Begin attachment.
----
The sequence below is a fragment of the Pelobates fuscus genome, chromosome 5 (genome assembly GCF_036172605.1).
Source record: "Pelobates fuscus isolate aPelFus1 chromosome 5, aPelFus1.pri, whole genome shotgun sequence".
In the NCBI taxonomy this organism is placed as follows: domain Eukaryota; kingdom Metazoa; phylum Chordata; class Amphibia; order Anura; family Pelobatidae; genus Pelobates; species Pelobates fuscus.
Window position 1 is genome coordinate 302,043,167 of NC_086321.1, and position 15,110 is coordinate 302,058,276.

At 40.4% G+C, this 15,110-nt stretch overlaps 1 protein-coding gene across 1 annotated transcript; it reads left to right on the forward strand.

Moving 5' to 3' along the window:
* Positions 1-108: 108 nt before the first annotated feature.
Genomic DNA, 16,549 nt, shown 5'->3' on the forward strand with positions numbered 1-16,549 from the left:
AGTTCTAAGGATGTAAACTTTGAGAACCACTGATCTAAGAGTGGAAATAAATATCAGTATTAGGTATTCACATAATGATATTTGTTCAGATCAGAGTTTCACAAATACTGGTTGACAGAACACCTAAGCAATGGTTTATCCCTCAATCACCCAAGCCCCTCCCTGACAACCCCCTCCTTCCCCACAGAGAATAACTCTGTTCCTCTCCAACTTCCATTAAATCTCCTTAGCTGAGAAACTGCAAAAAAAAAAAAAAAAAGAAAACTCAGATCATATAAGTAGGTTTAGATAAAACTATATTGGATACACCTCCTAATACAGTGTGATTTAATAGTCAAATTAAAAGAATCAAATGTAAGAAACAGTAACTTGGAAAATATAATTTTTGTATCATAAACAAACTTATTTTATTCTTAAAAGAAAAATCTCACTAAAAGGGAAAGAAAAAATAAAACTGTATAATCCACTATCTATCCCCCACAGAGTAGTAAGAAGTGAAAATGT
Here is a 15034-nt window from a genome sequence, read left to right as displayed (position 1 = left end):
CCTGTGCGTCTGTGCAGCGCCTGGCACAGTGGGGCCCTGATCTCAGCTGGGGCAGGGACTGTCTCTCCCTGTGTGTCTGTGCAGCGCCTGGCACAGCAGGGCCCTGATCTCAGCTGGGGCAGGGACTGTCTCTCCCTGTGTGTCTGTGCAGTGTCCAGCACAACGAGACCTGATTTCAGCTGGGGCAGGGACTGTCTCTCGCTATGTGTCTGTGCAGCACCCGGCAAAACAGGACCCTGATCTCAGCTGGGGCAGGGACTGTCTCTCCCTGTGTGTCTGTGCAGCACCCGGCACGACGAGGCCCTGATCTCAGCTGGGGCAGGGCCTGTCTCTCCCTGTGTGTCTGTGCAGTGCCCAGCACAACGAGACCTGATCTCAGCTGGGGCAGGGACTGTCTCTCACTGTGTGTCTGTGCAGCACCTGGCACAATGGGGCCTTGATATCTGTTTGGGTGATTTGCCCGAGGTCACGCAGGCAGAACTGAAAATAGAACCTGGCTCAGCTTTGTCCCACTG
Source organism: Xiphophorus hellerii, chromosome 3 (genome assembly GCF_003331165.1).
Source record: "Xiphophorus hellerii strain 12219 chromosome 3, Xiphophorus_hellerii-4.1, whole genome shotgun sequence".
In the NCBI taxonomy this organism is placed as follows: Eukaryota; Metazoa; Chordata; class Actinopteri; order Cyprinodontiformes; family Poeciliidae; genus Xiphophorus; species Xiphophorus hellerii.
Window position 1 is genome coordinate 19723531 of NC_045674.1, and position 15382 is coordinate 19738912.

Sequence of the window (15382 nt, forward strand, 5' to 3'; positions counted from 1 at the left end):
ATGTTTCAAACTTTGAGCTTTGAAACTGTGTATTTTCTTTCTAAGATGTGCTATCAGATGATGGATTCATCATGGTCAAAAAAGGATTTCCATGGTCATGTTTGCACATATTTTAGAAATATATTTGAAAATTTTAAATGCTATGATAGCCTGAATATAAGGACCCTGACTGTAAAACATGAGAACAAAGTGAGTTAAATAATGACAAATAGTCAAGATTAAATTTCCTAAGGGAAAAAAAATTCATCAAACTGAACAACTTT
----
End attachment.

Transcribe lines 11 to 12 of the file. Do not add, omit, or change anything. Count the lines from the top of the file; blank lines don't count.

CCTGTGCGTCTGTGCAGCGCCTGGCACAGTGGGGCCCTGATCTCAGCTGGGGCAGGGACTGTCTCTCCCTGTGTGTCTGTGCAGCGCCTGGCACAGCAGGGCCCTGATCTCAGCTGGGGCAGGGACTGTCTCTCCCTGTGTGTCTGTGCAGTGTCCAGCACAACGAGACCTGATTTCAGCTGGGGCAGGGACTGTCTCTCGCTATGTGTCTGTGCAGCACCCGGCAAAACAGGACCCTGATCTCAGCTGGGGCAGGGACTGTCTCTCCCTGTGTGTCTGTGCAGCACCCGGCACGACGAGGCCCTGATCTCAGCTGGGGCAGGGCCTGTCTCTCCCTGTGTGTCTGTGCAGTGCCCAGCACAACGAGACCTGATCTCAGCTGGGGCAGGGACTGTCTCTCACTGTGTGTCTGTGCAGCACCTGGCACAATGGGGCCTTGATATCTGTTTGGGTGATTTGCCCGAGGTCACGCAGGCAGAACTGAAAATAGAACCTGGCTCAGCTTTGTCCCACTG
Source organism: Xiphophorus hellerii, chromosome 3 (genome assembly GCF_003331165.1).